Table 1.

Taxa included in the phylogenetic analyses

Species Strain No. GenBank Accession No.
ITS LSU RPB1 RPB2 TEF
Akanthomyces aculeatus HUA 772 KC519370 KC519366
A. attenuates CBS 402.78 AF339565 EF468888 EF468935 EF468782
A. coccidioperitheciatus NHJ 6709 EU369042 EU369067 EU369086 EU369025
A. farinosa CBS 541.81 JQ425686
A. kanyawimiae TBRC 7242 MF140718 MF140784 MF140808 MF140838
TBRC 7243 MF140717 MF140783 MF140807 MF140837
TBRC 7244 MF140716 MF140836
A. lecanii CBS 101247 AF339555 DQ522407 DQ522466 DQ522359
A. sulphureus TBRC 7247 MF140720 MF140841
TBRC 7248 MF140722 MF140787 MF140812 MF140843
TBRC 7249 MF140721 MF140786 MF140734 MF140842
A. thailandicus TBRC 7245 MF140809 MF140839
TBRC 7246 MF140719 MF140810 MF140840
A. tuberculatus BCC 16819 GQ249987 GQ250037
OSC 111002 DQ518767 DQ522384 DQ522435 DQ522338
A. waltergamsii TBRC 7250 MF140715 MF140835
TBRC 7251 MF140713 MF140781 MF140805 MF140833
TBRC 7252 MF140714 MF140782 MF140806 MF140834
Ascopolyporus polychrous P.C. 546 DQ118737 DQ127236 DQ118745
A. villosus ARSEF 6355 AY886544 DQ127241 DQ118750
Blackwellomyces cardinalis OSC 93609 AY184962 DQ522370 DQ522422 DQ522325
OSC 93610 AY184963 EF469088 EF469106 EF469059
B. pseudomilitaris NBRC 101409 JN941393 JN992482
NBRC 101410 JN941394 JN992481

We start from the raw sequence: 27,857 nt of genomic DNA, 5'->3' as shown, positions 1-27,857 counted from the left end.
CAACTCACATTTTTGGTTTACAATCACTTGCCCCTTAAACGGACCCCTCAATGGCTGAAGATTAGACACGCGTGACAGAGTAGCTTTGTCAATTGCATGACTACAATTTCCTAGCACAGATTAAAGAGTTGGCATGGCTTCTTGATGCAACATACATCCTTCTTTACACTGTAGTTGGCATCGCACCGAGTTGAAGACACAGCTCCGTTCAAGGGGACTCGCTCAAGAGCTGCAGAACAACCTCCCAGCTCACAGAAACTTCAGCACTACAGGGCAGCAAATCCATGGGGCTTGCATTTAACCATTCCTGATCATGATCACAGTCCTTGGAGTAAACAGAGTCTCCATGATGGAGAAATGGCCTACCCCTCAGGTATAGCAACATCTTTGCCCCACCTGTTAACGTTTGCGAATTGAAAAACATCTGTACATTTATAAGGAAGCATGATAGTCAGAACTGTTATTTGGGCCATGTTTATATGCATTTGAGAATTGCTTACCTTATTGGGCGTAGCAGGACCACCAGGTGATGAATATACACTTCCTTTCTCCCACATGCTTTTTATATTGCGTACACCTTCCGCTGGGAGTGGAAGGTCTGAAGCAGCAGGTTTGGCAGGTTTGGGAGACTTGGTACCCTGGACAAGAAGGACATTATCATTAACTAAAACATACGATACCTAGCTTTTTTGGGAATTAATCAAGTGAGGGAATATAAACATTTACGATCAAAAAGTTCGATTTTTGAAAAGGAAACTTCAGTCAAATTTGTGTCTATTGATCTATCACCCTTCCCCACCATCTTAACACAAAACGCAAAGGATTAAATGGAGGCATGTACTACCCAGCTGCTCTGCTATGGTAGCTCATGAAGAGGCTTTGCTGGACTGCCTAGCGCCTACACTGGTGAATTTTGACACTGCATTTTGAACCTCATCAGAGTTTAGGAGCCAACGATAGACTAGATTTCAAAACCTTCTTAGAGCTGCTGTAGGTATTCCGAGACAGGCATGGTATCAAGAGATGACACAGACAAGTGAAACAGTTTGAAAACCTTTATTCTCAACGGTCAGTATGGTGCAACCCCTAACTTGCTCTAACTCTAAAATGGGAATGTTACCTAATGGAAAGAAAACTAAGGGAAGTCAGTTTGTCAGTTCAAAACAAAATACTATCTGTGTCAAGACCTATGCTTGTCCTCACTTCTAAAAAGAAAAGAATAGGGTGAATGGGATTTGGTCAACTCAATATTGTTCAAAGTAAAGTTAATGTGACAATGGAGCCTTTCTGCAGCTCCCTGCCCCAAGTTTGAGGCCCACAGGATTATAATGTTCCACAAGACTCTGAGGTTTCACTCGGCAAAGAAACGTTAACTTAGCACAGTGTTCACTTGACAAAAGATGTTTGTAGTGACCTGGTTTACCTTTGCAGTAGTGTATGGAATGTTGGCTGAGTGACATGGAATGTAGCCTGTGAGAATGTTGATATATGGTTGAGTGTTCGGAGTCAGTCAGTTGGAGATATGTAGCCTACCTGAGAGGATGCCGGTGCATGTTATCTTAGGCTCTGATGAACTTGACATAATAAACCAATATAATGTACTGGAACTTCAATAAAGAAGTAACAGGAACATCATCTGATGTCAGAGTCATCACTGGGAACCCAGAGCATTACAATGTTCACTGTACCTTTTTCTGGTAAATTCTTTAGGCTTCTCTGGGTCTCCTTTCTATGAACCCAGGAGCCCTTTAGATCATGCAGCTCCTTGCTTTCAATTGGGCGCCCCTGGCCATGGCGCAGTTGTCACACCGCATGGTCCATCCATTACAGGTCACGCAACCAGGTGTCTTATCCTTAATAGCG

Cordyceps bifusispora EFCC 5690 EF468806 EF468854 EF468909 EF468746
EFCC 8260 EF468807 EF468855 EF468910 EF468747
C. blackwelliae TBRC 7253 MF140705 MF140774 MF140798 MF140825
TBRC 7254 MF140704 MF140773 MF140797 MF140824
TBRC 7255 MF140703 MF140772 MF140796 MF140823
TBRC 7256 MF140702 MF140771 MF140795 MF140822
TBRC 7257 MF140701 MF140770 MF140794 MF140821
C. ninchukispora EFCC 5197 EF468820 EF468868 EF468760
EFCC 5693 EF468821 EF468869 EF468762
EGS 38.165 EF468846 EF468900 EF468795
EGS 38.166 EF468847 EF468901 EF468794
NHJ 10627 EF468822 EF468870 EF468763
NHJ 10684 EF468823 EF468871 EF468761
Engyodontium aranearum CBS 309.85 AF339526 DQ522387 DQ522439 DQ522341
Gibellula longispora NHJ 12014 EU369055 EU369075 EU369017
G. pulchra NHJ 10808 EU369035 EU369056 EU369076 EU369018
G. ratticaudata ARSEF 1915 DQ518777 DQ522408 DQ522467 DQ522360
Gibellula sp. NHJ 5401 EU369059 EU369079
NHJ 10788 EU369036 EU369058 EU369078 EU369019
NHJ 13158 EU369037 EU369057 EU369077 EU369020
Hevansia arachnophila NHJ 10469 EU369031 EU369047 EU369008
H. cinerea NHJ 3510 EU369048 EU369070 EU369009
H. novoguineensis NHJ 4314 EU369051 EU369071 EU369012
NHJ 11923 EU369032 EU369052 EU369072 EU369013
NHJ 13117 EU369049 EU369073 EU369010
NHJ 13161 EU369050 EU369011
Hyperdermium pulvinatum P.C. 602 AF242353 DQ127237 DQ118746
L. aranearum CBS 726.73a AF339537 EF468887 EF468934 EF468781
L. fusisporum CBS 164.70T AF339549 EF468889 EF468783
L. psalliotae CBS 363.86T AF339559 EF468890 EF468784
CBS 532.81 AF339560 EF469096 EF469112 EF469067
CBS 101270 EF469081 EF469095 EF469113 EF469066
Pochonia chlamydosporia CBS 103.65 MH858504
Purpureocillium lilacinum CBS 284.36 FR775484 EF468898 EF468941 EF468792
CBS 431.87 EF468844 EF468897 EF468940 EF468791
Samsoniella alboaurantium CBS 240.32 JF415979 JN049895 JF415999 JF416019
CBS 262.58 MG665232 JQ425685
S. aurantia TBRC 7271T MF140728 MF140791 MF140818 MF140846
TBRC 7272 MF140727 MF140817 MF140845
TBRC 7273 MF140726 MF140816 MF140844
S. inthanonensis TBRC 7915T MF140725 MF140790 MF140815 MF140849
TBRC 7916 MF140724 MF140789 MF140814 MF140848
TBRC 7270 MF140723 MF140788 MF140813 MF140847
Simplicillium aogashimaense JCM 18167T AB604002
JCM 18168 AB604004